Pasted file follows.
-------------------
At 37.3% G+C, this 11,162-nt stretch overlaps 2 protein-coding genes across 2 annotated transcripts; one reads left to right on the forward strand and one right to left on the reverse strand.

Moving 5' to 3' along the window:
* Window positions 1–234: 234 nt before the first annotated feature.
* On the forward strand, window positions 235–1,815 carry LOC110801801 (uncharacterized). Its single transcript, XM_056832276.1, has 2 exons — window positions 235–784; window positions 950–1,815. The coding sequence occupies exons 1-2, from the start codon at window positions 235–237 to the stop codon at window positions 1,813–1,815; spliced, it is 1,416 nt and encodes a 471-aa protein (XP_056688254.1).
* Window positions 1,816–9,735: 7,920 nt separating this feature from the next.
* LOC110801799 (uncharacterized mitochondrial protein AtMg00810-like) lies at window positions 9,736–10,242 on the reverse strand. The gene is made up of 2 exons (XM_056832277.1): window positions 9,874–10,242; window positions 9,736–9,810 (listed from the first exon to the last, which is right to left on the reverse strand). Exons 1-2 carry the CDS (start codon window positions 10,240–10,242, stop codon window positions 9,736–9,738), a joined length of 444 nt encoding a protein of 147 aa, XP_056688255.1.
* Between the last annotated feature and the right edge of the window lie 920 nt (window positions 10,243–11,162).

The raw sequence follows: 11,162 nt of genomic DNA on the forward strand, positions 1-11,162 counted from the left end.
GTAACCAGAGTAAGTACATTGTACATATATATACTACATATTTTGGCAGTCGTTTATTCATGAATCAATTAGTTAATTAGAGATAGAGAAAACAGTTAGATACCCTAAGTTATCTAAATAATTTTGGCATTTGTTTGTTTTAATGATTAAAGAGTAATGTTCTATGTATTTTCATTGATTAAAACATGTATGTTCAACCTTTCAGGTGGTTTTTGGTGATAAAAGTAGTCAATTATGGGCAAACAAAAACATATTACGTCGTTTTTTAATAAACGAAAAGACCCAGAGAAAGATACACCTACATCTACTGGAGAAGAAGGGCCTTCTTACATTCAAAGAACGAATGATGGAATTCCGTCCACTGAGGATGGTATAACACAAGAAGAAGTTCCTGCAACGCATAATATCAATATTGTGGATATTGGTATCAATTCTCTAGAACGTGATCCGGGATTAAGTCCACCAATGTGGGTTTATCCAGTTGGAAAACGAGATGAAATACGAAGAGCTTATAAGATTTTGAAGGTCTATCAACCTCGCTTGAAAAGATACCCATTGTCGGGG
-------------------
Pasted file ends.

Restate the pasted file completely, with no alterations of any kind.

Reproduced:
At 37.3% G+C, this 11,162-nt stretch overlaps 2 protein-coding genes across 2 annotated transcripts; one reads left to right on the forward strand and one right to left on the reverse strand.

Moving 5' to 3' along the window:
* Window positions 1–234: 234 nt before the first annotated feature.
* On the forward strand, window positions 235–1,815 carry LOC110801801 (uncharacterized). Its single transcript, XM_056832276.1, has 2 exons — window positions 235–784; window positions 950–1,815. The coding sequence occupies exons 1-2, from the start codon at window positions 235–237 to the stop codon at window positions 1,813–1,815; spliced, it is 1,416 nt and encodes a 471-aa protein (XP_056688254.1).
* Window positions 1,816–9,735: 7,920 nt separating this feature from the next.
* LOC110801799 (uncharacterized mitochondrial protein AtMg00810-like) lies at window positions 9,736–10,242 on the reverse strand. The gene is made up of 2 exons (XM_056832277.1): window positions 9,874–10,242; window positions 9,736–9,810 (listed from the first exon to the last, which is right to left on the reverse strand). Exons 1-2 carry the CDS (start codon window positions 10,240–10,242, stop codon window positions 9,736–9,738), a joined length of 444 nt encoding a protein of 147 aa, XP_056688255.1.
* Between the last annotated feature and the right edge of the window lie 920 nt (window positions 10,243–11,162).

The raw sequence follows: 11,162 nt of genomic DNA on the forward strand, positions 1-11,162 counted from the left end.
GTAACCAGAGTAAGTACATTGTACATATATATACTACATATTTTGGCAGTCGTTTATTCATGAATCAATTAGTTAATTAGAGATAGAGAAAACAGTTAGATACCCTAAGTTATCTAAATAATTTTGGCATTTGTTTGTTTTAATGATTAAAGAGTAATGTTCTATGTATTTTCATTGATTAAAACATGTATGTTCAACCTTTCAGGTGGTTTTTGGTGATAAAAGTAGTCAATTATGGGCAAACAAAAACATATTACGTCGTTTTTTAATAAACGAAAAGACCCAGAGAAAGATACACCTACATCTACTGGAGAAGAAGGGCCTTCTTACATTCAAAGAACGAATGATGGAATTCCGTCCACTGAGGATGGTATAACACAAGAAGAAGTTCCTGCAACGCATAATATCAATATTGTGGATATTGGTATCAATTCTCTAGAACGTGATCCGGGATTAAGTCCACCAATGTGGGTTTATCCAGTTGGAAAACGAGATGAAATACGAAGAGCTTATAAGATTTTGAAGGTCTATCAACCTCGCTTGAAAAGATACCCATTGTCGGGG